Autumn is here, and it’s a time for music! There is something about the fall that makes music even better. Sure, summertime is for outdoor concerts and music festivals, but I find music sounds better in the fall.
There is some science behind this feeling: sound waves travel farther in colder weather. It has something to do with air particles being further apart in the cold, so sound waves can keep going. I’m sure I’m explaining it incorrectly, and I’m too lazy to look it up, but just trust me on this one.
Unfortunately, I am no longer teaching the Pre-AP Music Appreciation course that saw me steeped in the best that medieval, Renaissance, Baroque, classical, Romantic, and modern composers had to offer. That doesn’t mean I have to stop enjoying these composers, though!
One of my all-time faves—and a composer who is quintessentially English, even if he’s German—is George Frideric Handel. His works are among the finest from the Baroque period.
We’re back in the Baroque Period in my Pre-AP Music Appreciation course this year, though based on the timing of this post, we’re just a few days behind this year. We’ve watched the excellent BBC documentary on Handel linked below, and just got into his works this week (we also recently viewed, in snippets, Henry Purcell’s opera Dido and Aeneas, which is really great—and, at just under an hour, perfect for classroom viewing).
Regardless, it’s good to see that my pacing from one year to the next is mostly on track. It’s one of those things that teachers like to see, especially when it’s only the second time running a course. I guess I am just more long-winded this year.
What’s not long-winded—I hope!—is this post on Handel’s music.
This week I’ve been teaching and learning a great deal about George Frideric Handel, the great German composer who became, over his long life, a great British one. In discussing Handel and other Baroque composers with my students, we also veered into the world of hymns.
Hymns were and are important in Protestant congregations as simple, memorable tunes with theologically rich texts. Hymn melodies are often based on folk tunes or popular compositions. In some cases, such as the lovely Christmas carol “Silent Night,” the text is written first, then set to music (indeed, most hymns, being based on Scripture, evolved this way). Sometimes the tune is written, then an enterprising poet sets the text. Such was the case with Isaac Watts, who set his text for “Joy to the World” to a Handel melody. And, of course, there are hymns written and composed by the same person.
In talking about hymns, I brought to my students a slender little hymnal in my small collection of them, The Cokesbury Worship Hymnal. From what I can gather, my copy was published in or after 1966, when the copyright from 1938 was renewed. There is a stamp on the inside front cover stating that the hymn book once belonged to Carteret Street Methodist Church, which I thought was in Charleston, but appears to be in Beaufort, South Carolina. The hymnal includes 296 hymns, with fifty responsive readings—a good collection, but slim by the standards of a pewback hymnal.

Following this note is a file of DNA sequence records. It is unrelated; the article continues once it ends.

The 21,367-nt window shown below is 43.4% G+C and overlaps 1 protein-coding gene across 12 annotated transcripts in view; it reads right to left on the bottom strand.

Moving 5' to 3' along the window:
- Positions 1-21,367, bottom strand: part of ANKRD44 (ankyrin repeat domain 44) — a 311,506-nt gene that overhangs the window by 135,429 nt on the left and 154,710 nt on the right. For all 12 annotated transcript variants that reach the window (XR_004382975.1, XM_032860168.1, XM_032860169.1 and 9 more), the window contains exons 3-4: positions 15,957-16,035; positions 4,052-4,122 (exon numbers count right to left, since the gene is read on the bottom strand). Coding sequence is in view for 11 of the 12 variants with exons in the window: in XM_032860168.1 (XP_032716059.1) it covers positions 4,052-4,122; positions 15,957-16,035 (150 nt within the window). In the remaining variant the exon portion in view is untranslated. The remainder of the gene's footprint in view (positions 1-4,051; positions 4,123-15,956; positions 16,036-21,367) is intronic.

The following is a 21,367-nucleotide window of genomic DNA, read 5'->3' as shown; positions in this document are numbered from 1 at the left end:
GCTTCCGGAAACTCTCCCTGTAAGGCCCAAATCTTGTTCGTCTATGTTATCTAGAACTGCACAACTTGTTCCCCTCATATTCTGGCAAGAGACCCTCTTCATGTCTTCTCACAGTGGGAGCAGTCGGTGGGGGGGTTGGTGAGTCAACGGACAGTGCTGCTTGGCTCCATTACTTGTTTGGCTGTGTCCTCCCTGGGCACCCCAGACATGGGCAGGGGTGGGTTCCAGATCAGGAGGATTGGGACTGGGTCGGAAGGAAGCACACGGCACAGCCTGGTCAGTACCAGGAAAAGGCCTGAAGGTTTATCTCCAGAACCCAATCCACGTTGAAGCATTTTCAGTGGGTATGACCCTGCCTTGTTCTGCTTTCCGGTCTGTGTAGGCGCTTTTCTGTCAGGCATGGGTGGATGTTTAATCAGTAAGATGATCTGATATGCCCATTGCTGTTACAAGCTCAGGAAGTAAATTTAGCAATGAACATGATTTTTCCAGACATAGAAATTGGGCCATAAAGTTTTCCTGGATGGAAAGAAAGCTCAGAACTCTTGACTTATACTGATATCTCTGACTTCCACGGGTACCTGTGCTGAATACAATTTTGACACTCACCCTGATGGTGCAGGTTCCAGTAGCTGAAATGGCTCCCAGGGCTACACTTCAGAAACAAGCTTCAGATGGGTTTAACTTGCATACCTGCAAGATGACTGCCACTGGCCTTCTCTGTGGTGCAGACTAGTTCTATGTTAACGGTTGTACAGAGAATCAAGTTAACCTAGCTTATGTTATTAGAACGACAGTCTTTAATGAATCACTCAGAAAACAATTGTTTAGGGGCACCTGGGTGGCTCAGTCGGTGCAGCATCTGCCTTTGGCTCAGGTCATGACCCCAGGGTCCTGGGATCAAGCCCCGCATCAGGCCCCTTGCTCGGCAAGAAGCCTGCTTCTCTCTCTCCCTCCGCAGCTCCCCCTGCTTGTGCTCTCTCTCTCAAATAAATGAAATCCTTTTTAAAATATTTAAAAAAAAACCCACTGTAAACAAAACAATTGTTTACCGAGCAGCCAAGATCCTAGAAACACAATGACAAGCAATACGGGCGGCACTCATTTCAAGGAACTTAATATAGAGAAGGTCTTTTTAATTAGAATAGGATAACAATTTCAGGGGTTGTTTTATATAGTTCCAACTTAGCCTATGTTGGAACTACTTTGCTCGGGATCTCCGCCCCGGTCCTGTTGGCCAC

One nugget of wisdom I’ve heard before is “if you want to learn something, teach it.” As a private school educator who taught pretty much every course in the standard high school social studies curriculum and a plethora of music courses, I can attest to the Truth of this statement. I essentially taught myself, for example, the highlights of Western philosophy from teaching a Philosophy course for many years (a course I very much wish the school would revive).
I’m shifting increasingly towards teaching music exclusively (though I’m still teaching a couple of American History survey courses), and teaching a Pre-AP Music Appreciation class has been one of the great joys of that transition. Years ago I created and taught a course called “History of American Popular Music,” which covered the early Tin Pan Alley tunes all the way through blues, jazz, rock ‘n’ roll, and beyond. This Pre-AP course is focused on the great works of Western music, going back to the medieval period.
Currently, we’re wrapping up a big unit on Baroque music. The Baroque style—as epitomized by greats like Bach, Monteverde, Corelli, Handel, and others—delights in contrasts. Just as Baroque paintings highlight stark contrasts between light and dark, Baroque music revels in sudden contrasts in dynamics. It also loves to play around with complexity, as any Bach fugue will quickly demonstrate.
The last composer in our unit is George Frideric Handel. Handel, a German-born composer, made a major splash upon his arrival in England in the 1710s, where he sought to introduce Italian opera to sophisticated London crowds. What was meant to be a temporary visit turned into over four decades, and Handel is interred at Westminster Abbey—a huge honor. It’s one of those delightful twists of history that Handel the German became one of the most English composers in history—and one of the greatest composers of all time.